Maimane wrote serialised fiction in the mode of American hard-boiled detective stories. Others recounted first-person adventures in the shebeens and clubs, wrote confessional stories on behalf of characters they interviewed, or offered their own opinions.
In their stories, they used the styles of fiction writing more than news reporting, as many of the Drum writers also wrote short stories and novels. As John Matshikiza, Todd’s son, noted years later in the preface to a collection of Drum articles:
The startling thing is that there is no real dividing line between the two styles of writing: the journalistic and the fictional.
At first, circulation was slow to pick up. Then Nxumalo pitched a story about the abuse of labourers on the farms of Bethal. Nxumalo and photographer Schadeberg posed as a visiting journalist and his servant to gain access to the farms. The magazine published an eight-page article outlining the abuses, bylined “Mr Drum”.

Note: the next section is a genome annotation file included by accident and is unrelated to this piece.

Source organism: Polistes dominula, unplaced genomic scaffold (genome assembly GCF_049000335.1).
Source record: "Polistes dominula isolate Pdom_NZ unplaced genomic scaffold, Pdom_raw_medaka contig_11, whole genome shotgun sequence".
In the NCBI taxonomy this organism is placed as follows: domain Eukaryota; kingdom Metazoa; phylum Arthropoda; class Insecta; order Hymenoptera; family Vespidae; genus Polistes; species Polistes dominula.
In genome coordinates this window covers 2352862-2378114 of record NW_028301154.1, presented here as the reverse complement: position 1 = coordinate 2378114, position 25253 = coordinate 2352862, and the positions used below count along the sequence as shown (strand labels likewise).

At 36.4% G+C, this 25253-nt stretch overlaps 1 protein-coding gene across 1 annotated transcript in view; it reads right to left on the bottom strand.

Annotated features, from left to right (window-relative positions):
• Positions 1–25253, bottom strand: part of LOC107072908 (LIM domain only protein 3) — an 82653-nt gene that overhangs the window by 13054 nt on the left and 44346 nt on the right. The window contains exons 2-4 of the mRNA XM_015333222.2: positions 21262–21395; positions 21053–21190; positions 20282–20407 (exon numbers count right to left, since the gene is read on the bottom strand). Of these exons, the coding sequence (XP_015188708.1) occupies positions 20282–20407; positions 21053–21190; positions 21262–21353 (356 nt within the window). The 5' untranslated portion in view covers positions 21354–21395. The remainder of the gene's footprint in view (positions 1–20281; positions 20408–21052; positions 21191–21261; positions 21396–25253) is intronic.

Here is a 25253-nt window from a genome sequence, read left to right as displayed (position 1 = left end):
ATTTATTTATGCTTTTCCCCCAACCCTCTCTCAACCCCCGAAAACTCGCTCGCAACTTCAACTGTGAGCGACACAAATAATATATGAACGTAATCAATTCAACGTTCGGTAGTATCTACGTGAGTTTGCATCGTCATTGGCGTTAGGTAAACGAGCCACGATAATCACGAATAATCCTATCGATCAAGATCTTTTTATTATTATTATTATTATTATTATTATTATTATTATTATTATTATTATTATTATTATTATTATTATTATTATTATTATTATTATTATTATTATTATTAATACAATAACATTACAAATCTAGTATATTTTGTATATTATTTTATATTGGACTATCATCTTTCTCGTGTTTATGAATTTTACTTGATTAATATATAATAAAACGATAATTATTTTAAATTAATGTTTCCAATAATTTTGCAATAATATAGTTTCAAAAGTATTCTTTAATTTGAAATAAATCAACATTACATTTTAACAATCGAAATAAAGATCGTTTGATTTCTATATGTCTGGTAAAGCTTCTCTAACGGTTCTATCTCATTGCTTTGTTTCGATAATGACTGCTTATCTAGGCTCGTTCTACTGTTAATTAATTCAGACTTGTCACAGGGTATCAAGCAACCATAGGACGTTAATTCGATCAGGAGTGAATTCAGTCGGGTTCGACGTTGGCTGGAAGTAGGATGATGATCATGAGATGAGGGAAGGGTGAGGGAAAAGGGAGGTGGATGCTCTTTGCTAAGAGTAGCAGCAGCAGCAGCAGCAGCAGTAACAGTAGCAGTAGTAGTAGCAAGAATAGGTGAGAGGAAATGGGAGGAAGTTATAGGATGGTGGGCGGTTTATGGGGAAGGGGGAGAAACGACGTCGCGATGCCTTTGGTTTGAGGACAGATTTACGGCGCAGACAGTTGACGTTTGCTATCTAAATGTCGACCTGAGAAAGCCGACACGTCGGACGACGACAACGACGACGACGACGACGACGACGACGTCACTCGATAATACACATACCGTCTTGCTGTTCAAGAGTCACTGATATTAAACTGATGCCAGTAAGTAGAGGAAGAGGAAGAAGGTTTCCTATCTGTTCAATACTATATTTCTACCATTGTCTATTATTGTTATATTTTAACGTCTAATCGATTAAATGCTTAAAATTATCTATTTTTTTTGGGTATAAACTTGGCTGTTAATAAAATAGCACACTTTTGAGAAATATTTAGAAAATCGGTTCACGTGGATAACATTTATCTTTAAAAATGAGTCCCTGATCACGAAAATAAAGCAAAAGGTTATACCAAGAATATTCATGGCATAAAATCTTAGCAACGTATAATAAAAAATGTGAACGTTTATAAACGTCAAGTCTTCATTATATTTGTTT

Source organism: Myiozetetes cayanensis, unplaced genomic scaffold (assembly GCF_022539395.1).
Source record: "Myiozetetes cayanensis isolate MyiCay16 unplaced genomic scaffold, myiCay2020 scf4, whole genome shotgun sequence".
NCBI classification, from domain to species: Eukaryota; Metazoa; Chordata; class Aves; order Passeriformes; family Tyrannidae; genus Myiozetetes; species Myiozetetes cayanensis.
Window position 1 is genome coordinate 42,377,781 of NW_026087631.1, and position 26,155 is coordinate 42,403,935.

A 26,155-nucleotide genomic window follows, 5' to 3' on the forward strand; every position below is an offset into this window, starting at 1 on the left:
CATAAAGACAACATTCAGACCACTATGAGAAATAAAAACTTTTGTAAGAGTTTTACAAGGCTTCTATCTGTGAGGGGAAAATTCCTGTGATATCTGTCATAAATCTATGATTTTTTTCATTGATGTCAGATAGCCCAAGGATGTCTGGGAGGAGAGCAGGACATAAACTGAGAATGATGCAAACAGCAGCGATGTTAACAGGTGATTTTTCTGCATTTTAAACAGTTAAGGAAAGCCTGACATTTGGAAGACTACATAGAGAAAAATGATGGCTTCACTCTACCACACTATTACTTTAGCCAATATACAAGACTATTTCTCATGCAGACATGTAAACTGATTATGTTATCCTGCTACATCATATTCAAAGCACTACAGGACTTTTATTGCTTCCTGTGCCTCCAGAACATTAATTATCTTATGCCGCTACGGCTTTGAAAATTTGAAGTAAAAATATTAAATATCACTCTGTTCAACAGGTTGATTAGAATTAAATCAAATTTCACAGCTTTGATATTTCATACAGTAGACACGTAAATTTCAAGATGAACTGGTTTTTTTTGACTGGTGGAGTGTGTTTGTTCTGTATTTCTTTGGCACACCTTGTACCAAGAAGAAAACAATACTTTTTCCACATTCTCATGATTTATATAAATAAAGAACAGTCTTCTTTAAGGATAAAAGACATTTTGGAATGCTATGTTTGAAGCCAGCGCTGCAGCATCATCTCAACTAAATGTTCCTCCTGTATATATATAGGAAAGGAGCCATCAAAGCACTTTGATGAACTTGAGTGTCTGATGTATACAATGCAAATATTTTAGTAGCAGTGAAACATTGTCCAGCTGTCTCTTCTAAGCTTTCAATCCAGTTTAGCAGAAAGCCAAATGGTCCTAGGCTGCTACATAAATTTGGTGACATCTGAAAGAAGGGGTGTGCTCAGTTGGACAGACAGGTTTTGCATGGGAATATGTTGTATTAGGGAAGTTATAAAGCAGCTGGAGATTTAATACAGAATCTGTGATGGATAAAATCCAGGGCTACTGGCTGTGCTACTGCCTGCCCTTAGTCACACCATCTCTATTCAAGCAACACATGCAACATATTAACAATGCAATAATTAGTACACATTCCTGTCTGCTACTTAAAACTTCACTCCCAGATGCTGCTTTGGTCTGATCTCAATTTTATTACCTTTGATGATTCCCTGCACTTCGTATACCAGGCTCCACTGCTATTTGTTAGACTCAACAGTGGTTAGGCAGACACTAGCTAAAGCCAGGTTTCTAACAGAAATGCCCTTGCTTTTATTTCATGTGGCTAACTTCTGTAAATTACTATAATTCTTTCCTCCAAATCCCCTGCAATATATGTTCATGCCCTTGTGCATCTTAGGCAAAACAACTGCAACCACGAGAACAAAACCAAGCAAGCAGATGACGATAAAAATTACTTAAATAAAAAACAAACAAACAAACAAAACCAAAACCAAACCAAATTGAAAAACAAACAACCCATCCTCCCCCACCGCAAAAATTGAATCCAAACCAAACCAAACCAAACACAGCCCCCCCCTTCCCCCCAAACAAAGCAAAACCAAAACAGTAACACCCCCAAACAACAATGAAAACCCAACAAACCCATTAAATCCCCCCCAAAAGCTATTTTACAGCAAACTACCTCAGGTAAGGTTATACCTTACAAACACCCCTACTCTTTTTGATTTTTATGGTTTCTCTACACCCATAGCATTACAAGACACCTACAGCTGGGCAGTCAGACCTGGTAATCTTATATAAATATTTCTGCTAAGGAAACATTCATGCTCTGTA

The edition sold out, and public response reached Parliament.
After this, Drum carried regular investigations, mostly driven by Nxumalo. He got himself arrested so that he could write about prison conditions and took a job at a farm where a worker had been killed. “Mr Drum” became a celebrity, and his feats of investigative journalism have rarely been matched in South Africa.
Drum sales hit 73,657 in 1955, making it the largest circulation magazine in Africa in any language. The devil-may-care spirit of the Drum writers, however, was difficult to sustain as the apartheid structures bore down on them.
By 1956, Sophiatown’s black residents were being removed, to make way for an exclusively white suburb, in line with the apartheid policies that prohibited the mixing of “races”.
In December 1956, Nxumalo was stabbed to death while out on an investigation. His death deeply affected his fellow writers.